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US Successfully Intercepts ICBM in Historic Test Elizabeth McLaughlin and Luis Martinez / ABC News
(May 30, 2017) — The US has “successfully intercepted” an intercontinental ballistic missile during the first test of its ground-based intercept system, the US Missile Defense Agency said Tuesday.
The test occurred just days after the North Korean regime launched its ninth missile this year. US officials say today’s test had been planned for years.
The ground-based interceptor launched from Vandenberg Air Force Base in California shortly after 3:30 p.m. ET. A little more than one hour later, the Pentagon confirmed that it had successfully collided with an ICBM-class target over the Pacific Ocean.
The ICBM-target was launched from the Ronald Reagan Ballistic Missile Defense Test Site on Kwajalein Atoll in the Marshall Islands, 4,200 miles away.
“The intercept of a complex, threat-representative ICBM target is an incredible accomplishment for the GMD [Ground-based Missile Defense] system and a critical milestone for this program,” said Missile Defense Agency Director Vice Adm. Jim Syring. “This system is vitally important to the defense of our homeland, and this test demonstrates that we have a capable, credible deterrent against a very real threat. I am incredibly proud of the warfighters who executed this test and who operate this system every day.”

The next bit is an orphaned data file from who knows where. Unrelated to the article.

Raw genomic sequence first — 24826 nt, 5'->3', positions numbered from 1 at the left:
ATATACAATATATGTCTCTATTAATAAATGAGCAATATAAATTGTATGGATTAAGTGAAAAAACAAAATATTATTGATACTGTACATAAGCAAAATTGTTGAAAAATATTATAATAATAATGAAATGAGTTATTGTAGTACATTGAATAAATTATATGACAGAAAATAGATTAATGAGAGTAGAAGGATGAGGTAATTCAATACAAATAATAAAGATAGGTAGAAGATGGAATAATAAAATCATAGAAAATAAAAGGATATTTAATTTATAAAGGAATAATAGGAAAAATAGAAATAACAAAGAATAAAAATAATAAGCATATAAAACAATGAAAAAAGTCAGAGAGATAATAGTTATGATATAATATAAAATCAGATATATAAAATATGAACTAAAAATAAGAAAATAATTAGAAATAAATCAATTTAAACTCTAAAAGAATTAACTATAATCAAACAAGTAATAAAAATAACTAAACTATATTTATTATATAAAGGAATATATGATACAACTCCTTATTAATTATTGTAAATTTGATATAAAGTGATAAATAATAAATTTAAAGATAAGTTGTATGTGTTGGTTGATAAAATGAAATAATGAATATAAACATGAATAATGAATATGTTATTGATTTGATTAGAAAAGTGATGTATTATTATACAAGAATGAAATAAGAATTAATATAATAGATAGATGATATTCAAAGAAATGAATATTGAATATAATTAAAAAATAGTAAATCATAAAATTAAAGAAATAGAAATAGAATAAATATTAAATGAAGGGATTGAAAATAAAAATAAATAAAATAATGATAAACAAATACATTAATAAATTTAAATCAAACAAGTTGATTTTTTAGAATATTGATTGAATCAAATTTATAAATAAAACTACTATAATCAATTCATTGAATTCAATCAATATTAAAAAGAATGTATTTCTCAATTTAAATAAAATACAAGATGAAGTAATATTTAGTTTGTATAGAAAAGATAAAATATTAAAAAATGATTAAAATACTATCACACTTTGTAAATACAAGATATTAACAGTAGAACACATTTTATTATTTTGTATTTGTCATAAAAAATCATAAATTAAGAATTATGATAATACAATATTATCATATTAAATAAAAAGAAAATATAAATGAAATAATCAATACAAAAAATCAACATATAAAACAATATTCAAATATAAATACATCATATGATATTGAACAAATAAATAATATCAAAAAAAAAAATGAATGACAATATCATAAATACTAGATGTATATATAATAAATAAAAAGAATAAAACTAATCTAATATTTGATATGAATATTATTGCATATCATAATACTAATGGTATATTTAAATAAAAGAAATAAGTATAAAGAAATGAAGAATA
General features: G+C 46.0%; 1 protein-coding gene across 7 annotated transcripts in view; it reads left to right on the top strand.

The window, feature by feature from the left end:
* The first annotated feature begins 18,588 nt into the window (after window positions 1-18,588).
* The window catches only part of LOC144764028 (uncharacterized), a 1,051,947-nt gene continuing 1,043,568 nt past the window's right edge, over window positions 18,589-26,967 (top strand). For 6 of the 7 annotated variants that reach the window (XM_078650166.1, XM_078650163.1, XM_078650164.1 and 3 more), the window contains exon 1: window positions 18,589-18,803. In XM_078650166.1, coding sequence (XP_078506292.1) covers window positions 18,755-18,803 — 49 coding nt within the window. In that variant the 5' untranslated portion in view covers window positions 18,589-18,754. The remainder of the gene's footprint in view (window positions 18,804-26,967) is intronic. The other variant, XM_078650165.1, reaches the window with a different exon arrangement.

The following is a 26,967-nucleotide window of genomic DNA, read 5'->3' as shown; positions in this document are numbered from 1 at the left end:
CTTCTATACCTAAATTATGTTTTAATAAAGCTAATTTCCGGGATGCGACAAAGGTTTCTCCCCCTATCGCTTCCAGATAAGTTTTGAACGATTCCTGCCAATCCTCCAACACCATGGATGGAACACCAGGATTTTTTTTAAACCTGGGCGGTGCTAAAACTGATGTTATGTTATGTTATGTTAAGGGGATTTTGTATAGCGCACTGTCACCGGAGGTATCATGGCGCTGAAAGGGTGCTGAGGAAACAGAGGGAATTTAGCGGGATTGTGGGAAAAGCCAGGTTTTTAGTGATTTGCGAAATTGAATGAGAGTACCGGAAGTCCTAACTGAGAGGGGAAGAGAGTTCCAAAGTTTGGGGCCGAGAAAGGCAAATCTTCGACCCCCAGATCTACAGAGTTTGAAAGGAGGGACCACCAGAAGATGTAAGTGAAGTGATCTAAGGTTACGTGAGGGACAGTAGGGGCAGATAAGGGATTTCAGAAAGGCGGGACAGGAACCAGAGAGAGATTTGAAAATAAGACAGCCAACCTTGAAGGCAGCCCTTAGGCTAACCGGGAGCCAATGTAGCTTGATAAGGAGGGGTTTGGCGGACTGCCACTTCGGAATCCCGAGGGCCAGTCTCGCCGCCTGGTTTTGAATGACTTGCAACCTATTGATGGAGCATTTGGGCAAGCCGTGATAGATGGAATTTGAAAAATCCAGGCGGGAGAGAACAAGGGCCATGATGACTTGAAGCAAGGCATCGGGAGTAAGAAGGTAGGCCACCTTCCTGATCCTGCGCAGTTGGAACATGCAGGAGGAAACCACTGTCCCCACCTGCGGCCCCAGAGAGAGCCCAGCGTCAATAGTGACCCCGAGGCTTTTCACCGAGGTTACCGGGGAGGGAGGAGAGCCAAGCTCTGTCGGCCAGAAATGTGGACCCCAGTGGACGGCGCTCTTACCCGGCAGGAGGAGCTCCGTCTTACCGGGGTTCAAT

The ground-based interceptor system is mainly designed to counter a North Korean missile threat, but a US official said Tuesday’s long-scheduled test was coincidental to North Korea’s increased missile testing this year.
This was the 18th test of the ground-based interceptor. The last one, in June 2014, was the first success since 2008. The system was nine for 17 since 1999 with other types of shorter-range target missiles. Tuesday’s ICBM target had never been tested before.
There are 32 ground-based interceptors at Fort Greely, Alaska, and four at Vandenberg.
The Missile Defense Agency said in its 2018 fiscal year budget overview that it would deploy eight additional ground-based interceptors in Alaska by the end of 2017, for a total of 44, “to improve protection against North Korean and potential Iranian ICBM threats as they emerge.”